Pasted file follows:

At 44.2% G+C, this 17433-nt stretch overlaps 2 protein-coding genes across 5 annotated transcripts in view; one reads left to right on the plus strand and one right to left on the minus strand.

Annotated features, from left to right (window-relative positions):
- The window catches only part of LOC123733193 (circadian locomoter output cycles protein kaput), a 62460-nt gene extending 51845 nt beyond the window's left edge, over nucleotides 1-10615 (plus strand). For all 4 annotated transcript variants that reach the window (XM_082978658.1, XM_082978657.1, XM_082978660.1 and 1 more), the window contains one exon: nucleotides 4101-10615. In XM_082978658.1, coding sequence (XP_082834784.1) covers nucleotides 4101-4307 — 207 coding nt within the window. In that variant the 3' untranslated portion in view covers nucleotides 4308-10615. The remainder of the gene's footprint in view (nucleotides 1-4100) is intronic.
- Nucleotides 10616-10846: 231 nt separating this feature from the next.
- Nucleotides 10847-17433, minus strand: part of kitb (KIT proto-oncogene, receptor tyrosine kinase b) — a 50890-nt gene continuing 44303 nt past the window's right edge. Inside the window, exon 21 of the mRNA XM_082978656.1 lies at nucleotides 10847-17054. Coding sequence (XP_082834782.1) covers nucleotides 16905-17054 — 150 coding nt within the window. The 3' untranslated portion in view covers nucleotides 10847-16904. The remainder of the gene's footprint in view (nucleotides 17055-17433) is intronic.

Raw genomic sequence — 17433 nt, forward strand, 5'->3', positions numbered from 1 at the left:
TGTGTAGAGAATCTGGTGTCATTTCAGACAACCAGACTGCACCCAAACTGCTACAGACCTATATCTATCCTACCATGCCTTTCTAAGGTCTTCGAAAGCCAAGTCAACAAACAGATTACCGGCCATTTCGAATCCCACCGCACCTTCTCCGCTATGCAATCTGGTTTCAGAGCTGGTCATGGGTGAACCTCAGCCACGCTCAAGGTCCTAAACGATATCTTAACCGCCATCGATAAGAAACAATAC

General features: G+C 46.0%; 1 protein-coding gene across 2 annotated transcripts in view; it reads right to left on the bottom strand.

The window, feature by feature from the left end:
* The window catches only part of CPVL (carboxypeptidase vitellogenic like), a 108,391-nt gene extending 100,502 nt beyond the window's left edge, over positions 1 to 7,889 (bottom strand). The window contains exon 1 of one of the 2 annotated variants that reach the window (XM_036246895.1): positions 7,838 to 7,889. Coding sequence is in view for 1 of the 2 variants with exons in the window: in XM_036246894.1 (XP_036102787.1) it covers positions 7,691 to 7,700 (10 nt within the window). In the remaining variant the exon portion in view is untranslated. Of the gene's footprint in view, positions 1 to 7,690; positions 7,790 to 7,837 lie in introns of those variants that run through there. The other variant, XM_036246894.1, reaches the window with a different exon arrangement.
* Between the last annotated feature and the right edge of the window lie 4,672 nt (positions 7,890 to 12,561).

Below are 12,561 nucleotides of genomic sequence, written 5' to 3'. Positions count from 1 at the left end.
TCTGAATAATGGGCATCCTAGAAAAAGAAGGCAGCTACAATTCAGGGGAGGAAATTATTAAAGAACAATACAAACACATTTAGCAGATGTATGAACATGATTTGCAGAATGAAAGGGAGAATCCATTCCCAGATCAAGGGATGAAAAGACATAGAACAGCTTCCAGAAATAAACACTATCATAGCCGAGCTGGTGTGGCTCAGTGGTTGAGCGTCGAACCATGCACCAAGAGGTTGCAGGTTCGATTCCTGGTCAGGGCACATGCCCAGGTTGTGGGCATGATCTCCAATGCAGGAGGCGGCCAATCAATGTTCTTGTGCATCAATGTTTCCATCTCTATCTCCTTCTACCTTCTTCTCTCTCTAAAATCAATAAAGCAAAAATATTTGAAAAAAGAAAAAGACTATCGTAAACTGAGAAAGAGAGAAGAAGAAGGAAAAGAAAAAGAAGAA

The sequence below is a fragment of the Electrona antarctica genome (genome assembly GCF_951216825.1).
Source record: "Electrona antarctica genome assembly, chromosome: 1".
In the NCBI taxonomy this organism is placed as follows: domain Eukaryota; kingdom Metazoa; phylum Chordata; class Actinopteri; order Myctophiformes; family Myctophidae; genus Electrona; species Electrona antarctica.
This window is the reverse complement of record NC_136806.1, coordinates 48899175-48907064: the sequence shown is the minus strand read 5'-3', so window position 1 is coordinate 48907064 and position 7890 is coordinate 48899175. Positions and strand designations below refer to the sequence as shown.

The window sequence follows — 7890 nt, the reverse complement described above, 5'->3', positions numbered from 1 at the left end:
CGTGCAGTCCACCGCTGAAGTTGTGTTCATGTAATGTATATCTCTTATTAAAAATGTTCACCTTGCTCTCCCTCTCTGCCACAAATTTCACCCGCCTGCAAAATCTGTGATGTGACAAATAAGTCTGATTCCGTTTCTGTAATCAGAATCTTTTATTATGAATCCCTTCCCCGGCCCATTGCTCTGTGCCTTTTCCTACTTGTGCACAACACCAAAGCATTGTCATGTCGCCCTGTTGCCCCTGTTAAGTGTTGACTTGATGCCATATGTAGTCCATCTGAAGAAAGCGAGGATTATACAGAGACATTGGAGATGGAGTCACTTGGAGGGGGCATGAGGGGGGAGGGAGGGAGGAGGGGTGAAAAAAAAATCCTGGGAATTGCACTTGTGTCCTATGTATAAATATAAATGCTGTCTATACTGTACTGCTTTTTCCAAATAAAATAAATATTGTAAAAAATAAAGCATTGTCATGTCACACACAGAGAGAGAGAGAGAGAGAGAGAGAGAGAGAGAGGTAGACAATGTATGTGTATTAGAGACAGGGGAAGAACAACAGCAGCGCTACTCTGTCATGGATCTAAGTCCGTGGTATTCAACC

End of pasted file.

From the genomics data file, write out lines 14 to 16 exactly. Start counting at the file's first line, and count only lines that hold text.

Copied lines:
The sequence below is a fragment of the Electrona antarctica genome (genome assembly GCF_951216825.1).
Source record: "Electrona antarctica genome assembly, chromosome: 1".
In the NCBI taxonomy this organism is placed as follows: domain Eukaryota; kingdom Metazoa; phylum Chordata; class Actinopteri; order Myctophiformes; family Myctophidae; genus Electrona; species Electrona antarctica.